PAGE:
Tottenham top a two-year table, but they have no silverware to show for it
The league table famously never lies. Currently it shows Chelsea three points away from being crowned champions and Tottenham powerless to halt their local rivals, unable to even take the field again until after Antonio Conte's side face West Bromwich Albion on Friday.
But there is a second league table, one where Tottenham are 10 points clear. It dates back to the start of last season. In that time, Mauricio Pochettino's team have taken 144 points; Chelsea and Manchester City have 134, Arsenal 131, Liverpool and Manchester United 130 and Leicester 124.
It is an artificial construct but it also shows the extent to which Spurs have outperformed their peers during a two-year period when the Manchester clubs alone have paid out around £600 million in the transfer market and, while it is a different marker, Pochettino's net spend is under £20m.
And yet the two Premier League champions in that period will be Leicester and Chelsea, clubs who have married mid-table finishes and flirtations with relegation with golden runs. Tottenham's reward for greater consistency has come in the form of Champions League qualification and accolades aplenty. But not silverware.
Tottenham's last trophy remains the 2008 League Cup, while Pochettino's was the 2006 Copa del Rey from his playing days. Harry Kane and Dele Alli, their flagship players, have picked up personal prizes but Leicester's Marcin Wasilewski has more major medals than either show for his time in English football.
Which raises the risk that Tottenham's destiny is to join the ranks of the great nearly teams. It may sound premature, given the youngest side in the division have the potential to get better and given the improvement Pochettino has implemented on an annual basis. Yet there can be an automatic assumption that those who come close will take the further stride forward required to capture honours. The warning from history is that it does not always work out that way.
There are reasons to assume Tottenham will continue to prosper, but excellence has not brought a reward that can be placed in the trophy cabinet yet. Glory is not guaranteed: not if Kane, Alli or Pochettino are lured elsewhere, not if injuries hit, not if others' greater spending power propels them past Tottenham, not if other managers have the same transformative impact that Claudio Ranieri had at Leicester and then Conte at Chelsea.
And there are certain types of teams who were terrific in their time but who are denied their rightful place in history because they were starved of silverware. David O'Leary's Leeds side were, like Pochettino's Tottenham, a hard-running, fast-improving group based on local talent. They had a fearless attitude and a physical approach. They had three top-four finishes and reached a Champions League semifinal. They won nothing.
Kevin Keegan's Newcastle were the "Entertainers," supposedly everyone's second favourite team as they blazed a trail towards the title in 1995-96. But they were overhauled by Manchester United, and while a sequence of remarkable scorelines -- two 4-3 losses to Liverpool, a 5-0 win over United, a 7-1 thrashing of Tottenham, Kenny Dalglish's 3-2 defeat of Barcelona -- showed their greatness, it was flawed and their achievements were diminished by the gap on the honours board.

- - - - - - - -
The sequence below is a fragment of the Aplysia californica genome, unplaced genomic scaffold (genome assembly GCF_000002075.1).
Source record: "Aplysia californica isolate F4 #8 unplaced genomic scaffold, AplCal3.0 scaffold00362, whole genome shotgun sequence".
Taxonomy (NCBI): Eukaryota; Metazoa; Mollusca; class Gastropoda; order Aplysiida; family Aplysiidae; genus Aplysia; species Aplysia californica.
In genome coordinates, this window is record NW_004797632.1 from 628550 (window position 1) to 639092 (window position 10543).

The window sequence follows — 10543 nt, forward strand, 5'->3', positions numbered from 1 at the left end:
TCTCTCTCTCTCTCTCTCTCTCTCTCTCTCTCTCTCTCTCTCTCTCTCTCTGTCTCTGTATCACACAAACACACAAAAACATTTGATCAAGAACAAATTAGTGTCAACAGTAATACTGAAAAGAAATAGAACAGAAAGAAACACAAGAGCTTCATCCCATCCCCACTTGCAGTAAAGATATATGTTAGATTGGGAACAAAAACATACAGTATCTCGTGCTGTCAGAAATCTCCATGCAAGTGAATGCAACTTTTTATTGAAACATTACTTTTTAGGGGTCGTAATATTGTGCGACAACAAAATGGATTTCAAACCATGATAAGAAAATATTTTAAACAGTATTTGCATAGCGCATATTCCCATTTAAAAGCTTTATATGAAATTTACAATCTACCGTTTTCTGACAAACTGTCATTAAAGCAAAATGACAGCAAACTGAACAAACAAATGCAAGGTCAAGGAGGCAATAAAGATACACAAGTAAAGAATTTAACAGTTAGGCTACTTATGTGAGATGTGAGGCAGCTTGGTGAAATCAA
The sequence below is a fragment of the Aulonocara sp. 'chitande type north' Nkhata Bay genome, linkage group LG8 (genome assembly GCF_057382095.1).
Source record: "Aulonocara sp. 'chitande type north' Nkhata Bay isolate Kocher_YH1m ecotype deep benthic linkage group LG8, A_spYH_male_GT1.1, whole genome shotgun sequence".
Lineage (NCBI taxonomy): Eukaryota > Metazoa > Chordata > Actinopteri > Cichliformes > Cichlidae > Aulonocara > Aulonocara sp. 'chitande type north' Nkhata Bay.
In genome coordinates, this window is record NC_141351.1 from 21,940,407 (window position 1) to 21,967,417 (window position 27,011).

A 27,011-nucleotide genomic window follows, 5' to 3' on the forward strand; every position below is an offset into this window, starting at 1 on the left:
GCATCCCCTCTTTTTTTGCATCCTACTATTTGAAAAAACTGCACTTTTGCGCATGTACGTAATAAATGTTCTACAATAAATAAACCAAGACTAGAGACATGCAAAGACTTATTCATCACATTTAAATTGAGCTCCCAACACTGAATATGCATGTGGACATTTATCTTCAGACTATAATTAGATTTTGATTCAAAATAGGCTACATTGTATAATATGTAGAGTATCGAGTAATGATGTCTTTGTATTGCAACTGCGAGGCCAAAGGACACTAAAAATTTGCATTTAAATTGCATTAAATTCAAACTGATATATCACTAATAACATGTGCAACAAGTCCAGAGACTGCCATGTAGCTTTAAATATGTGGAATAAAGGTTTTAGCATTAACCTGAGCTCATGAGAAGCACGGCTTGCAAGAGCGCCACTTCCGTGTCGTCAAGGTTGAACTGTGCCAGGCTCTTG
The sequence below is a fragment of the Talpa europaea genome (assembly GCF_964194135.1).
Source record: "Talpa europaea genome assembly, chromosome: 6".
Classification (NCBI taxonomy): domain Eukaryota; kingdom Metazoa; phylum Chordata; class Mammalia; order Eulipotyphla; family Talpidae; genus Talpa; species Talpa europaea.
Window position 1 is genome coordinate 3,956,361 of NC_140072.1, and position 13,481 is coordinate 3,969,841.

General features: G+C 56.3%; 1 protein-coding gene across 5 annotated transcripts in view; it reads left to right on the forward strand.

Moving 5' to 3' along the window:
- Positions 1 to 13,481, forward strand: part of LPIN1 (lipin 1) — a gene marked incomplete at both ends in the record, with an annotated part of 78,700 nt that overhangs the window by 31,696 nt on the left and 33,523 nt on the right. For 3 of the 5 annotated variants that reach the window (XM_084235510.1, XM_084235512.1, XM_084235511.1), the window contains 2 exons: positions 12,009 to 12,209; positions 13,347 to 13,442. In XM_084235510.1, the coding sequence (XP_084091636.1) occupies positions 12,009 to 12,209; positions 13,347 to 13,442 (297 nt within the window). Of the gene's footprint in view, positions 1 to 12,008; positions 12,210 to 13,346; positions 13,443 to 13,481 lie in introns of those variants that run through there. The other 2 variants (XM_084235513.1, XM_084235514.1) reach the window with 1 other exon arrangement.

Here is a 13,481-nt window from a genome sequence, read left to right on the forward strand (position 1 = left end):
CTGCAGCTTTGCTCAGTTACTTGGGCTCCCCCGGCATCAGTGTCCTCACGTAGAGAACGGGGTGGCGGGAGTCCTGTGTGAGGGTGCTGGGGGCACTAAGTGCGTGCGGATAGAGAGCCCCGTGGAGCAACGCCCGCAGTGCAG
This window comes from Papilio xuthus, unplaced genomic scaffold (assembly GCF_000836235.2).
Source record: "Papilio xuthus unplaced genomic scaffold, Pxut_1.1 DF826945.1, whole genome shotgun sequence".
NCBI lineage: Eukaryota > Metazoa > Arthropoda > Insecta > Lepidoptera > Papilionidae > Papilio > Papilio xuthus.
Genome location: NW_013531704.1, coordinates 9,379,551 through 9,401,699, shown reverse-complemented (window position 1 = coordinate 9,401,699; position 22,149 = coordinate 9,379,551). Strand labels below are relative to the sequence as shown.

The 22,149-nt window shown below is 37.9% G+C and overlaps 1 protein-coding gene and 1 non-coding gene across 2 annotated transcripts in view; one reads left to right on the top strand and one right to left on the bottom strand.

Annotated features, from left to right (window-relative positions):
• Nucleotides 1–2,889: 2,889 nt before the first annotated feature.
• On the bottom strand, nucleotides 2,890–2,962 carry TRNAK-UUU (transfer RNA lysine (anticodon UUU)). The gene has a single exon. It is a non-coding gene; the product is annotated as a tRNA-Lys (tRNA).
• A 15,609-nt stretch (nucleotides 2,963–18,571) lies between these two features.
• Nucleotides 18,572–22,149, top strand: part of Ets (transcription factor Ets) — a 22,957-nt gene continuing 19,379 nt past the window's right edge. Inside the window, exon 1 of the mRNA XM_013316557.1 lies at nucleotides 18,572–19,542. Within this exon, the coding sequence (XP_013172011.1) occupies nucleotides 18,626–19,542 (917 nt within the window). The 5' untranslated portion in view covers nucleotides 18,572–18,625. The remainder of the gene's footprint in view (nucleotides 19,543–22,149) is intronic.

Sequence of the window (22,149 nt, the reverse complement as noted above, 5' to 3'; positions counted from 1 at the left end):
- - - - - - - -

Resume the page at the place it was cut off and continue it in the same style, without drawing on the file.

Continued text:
A few years later, Sir Bobby Robson's Newcastle shared some of the same traits of the modern-day Spurs. They brimmed with pace, youth and adventure. They recorded three top-five finishes and reached an FA Cup semifinal. The only trophy that went to the north-east in those years was secured by Steve McClaren's Middlesbrough, just as Martin O'Neill's more limited Leicester won League Cups when Newcastle went trophyless.
As Tottenham tighten their belts while the building of a new ground is financed, they may sense a parallel with austerity-era Arsenal. The class of 2008 were constructed on a budget and remain both arguably Arsene Wenger's best team since the 2006 Champions League runners-up and a very different group from his last trophy winners. They were five points clear at the top of the Premier League before Eduardo broke his leg at Birmingham. Misfortune can turn potentially superb sides into ones who are first overtaken and then overlooked.
Tottenham have been described as the best side of the last two seasons as well as the best on their day. In a heady week in March 2009, when they beat Real Madrid 4-0 and United 4-1, Liverpool appeared the best in Europe. They finished second and slipped to seventh the following year after Xabi Alonso's sale. Their glimpse of glory disappeared, just as it did in 2014 when runners-up parted company with the catalytic Luis Suarez.
The loss of one player is a recurring theme; so, too, the games that provided sliding-doors moments and the sense that unity, cohesion and momentum were more fragile than they first seemed. Perhaps some of the great nearly sides suffered for prioritising the league while lesser teams picked up prizes in the cups. Perhaps they were ultimately overhauled by the more pragmatic, streetwise or experienced.
They delivered progress, entertainment and fine victories but suffered for not taking the opportunity when it materialised. They could not rely on endless tomorrows and finished with no defining achievement, no conclusive proof of their importance at a time that promised much more. The challenge for Tottenham is to avoid the same fate.
Richard Jolly covers the Premier League and Champions League for ESPN FC. Twitter: @RichJolly.